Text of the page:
Ming Yue asks if Jian Jian has called her brothers yet. Jian Jian says no. Ming Yue asks if she really plans on cutting all ties with her brothers. Jian Jian says no to that, too, but says that Ming Yue can call them if she wants.
Ming Yue says that Jian Jian is being naive when it comes to her brothers and starts defending Ling Xiao; he had no choice. Jian Jian turns to her with a glare. Ming Yue doesn’t seem to notice Jian Jian’s sudden change in mood, and starts talking about how blood is thicker than water and Ling Xiao has a little sister there, too. Jian Jian kicks her desk, startling her classmates, then grabs her backpack and storms out. She brushes roughly past Tang Can on her way out. Tang Can glances back at her curiously, but then is swarmed by her classmates.
Her classmates ask her for updates on her movie. The lead actress still hasn’t been chosen yet, but Tang Can’s classmates are confident she will be the one. Tang Can asks someone what happened with Jian Jian. No one knows, but they mention how Jian Jian kicked a table in front of Ming Yue. Tang Can looks curious.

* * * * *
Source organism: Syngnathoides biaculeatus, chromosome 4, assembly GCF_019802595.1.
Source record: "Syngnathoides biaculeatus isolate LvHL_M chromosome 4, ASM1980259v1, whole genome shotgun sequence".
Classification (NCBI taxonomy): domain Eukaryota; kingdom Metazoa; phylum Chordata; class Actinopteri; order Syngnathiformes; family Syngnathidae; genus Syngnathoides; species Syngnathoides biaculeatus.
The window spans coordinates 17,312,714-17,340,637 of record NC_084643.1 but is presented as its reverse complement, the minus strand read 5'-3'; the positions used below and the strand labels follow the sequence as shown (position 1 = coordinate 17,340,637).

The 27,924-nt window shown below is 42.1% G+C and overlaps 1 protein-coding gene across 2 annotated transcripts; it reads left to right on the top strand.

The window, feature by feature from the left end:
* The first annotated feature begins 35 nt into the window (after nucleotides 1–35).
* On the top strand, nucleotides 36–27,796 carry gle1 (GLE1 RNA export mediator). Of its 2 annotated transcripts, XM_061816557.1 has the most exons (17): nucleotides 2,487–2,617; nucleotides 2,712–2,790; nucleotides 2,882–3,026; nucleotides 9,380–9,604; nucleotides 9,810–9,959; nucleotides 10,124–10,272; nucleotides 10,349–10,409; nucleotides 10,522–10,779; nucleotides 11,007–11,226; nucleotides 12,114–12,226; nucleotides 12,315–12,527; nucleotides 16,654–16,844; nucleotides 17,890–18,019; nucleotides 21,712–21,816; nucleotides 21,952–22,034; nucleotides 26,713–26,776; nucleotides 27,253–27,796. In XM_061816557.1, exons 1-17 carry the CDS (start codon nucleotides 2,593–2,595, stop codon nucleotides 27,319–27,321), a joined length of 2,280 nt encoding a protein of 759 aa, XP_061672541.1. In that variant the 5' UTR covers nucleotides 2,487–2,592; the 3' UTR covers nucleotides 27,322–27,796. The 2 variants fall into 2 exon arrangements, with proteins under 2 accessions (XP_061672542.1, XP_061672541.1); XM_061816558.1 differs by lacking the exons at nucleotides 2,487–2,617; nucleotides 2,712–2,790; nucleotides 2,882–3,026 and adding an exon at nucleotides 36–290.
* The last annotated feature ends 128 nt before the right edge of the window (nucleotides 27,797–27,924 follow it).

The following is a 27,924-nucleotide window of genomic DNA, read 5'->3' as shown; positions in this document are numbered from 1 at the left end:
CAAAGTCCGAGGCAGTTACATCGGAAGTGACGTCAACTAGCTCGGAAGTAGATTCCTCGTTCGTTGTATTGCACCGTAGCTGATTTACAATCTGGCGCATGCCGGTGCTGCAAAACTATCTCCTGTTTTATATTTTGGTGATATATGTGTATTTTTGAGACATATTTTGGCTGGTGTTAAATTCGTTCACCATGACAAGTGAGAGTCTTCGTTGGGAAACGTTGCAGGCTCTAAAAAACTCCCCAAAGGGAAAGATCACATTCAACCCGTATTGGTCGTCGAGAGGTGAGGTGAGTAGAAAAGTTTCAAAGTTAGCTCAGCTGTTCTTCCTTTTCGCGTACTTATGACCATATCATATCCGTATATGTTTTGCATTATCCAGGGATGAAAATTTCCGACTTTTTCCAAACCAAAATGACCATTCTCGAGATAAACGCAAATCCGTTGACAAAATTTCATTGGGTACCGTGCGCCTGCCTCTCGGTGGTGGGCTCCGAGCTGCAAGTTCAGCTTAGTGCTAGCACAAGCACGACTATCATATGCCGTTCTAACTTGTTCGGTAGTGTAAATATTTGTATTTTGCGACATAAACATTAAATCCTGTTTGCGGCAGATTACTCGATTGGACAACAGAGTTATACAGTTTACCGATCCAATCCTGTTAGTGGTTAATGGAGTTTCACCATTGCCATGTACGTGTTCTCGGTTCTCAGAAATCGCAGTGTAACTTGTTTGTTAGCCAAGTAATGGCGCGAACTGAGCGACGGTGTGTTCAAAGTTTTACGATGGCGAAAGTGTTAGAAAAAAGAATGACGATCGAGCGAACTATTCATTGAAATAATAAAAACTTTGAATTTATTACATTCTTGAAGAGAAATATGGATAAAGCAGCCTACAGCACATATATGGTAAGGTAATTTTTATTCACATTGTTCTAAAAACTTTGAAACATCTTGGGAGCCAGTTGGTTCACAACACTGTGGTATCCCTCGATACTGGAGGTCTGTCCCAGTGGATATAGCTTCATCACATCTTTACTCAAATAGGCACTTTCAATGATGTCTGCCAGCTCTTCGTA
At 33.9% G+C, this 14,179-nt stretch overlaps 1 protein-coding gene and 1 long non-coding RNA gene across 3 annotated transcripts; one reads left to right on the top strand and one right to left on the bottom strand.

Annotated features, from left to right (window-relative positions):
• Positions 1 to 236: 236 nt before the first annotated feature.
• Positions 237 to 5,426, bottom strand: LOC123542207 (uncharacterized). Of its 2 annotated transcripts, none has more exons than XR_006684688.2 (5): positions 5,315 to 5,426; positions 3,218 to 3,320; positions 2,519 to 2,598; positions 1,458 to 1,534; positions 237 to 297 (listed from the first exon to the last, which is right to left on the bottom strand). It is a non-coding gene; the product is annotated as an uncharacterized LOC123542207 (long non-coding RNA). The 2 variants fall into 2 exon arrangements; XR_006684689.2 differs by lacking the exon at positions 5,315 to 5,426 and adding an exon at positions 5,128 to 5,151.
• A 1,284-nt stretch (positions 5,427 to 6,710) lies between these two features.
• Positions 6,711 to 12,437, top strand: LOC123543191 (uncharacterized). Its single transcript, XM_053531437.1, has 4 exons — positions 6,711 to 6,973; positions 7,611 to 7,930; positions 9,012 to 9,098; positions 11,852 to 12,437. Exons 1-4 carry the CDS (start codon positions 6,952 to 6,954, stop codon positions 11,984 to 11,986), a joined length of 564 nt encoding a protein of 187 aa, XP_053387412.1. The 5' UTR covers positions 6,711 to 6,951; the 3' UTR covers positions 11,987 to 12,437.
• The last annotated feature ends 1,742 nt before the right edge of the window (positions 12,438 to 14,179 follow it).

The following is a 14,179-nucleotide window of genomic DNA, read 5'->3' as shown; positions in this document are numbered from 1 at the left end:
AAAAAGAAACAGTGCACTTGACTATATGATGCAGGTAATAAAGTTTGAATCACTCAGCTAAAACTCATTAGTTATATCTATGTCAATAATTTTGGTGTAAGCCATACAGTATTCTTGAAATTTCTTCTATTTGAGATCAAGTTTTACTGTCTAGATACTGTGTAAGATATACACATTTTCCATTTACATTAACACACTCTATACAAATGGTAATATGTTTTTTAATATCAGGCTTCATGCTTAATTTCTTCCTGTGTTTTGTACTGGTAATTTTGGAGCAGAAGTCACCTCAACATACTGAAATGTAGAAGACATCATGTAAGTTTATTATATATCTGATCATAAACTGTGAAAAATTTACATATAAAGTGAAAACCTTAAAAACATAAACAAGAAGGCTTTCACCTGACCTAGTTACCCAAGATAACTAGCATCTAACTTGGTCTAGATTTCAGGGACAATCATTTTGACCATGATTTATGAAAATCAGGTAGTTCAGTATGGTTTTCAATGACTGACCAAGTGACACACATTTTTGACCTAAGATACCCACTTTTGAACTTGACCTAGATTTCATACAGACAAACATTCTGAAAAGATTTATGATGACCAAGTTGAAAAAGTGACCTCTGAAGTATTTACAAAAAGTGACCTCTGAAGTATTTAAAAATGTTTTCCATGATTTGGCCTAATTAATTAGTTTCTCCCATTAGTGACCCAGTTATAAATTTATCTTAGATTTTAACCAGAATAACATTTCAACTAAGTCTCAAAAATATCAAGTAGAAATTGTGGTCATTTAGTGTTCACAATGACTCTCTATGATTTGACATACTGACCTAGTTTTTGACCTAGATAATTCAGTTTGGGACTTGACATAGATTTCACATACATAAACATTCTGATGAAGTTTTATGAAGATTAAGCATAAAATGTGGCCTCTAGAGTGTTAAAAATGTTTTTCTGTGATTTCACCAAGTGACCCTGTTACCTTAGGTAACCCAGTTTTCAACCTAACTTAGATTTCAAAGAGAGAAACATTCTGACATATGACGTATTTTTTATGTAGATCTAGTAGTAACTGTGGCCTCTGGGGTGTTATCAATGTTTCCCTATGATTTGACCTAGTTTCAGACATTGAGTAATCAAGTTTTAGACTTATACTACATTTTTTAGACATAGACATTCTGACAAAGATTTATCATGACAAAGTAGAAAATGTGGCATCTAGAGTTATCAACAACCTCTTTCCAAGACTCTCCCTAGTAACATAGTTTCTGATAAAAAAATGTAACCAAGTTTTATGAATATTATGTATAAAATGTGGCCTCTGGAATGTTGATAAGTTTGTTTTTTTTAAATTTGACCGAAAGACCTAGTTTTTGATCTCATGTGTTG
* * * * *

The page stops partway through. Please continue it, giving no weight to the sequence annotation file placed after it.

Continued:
Ming Yue is unable to find Jian Jian on campus, and Jian Jian doesn’t come back to class. Ming Yue broods during class. At one point, she turns to look at Jian Jian’s empty desk. Tang Can sees her looking, and looks, too.
Jian Jian skips school and takes the bus, tapping for three people’s fare out of habit before realizing what she’s done. She cries and then naps on the bus, nostalgic for her brothers. The bus driver wakes her up at the end of his shift. She’s already ridden the whole route three times.
On the way home, one of Jian Jian’s neighbors, Wang Dou Dou, skips up and asks about her brothers going abroad. She calls them both heartless, meaning to be on Jian Jian’s side, but Jian Jian gets angry at her and threatens to beat her up. Her brothers didn’t ditch the family. They’ll be back after they graduate from college.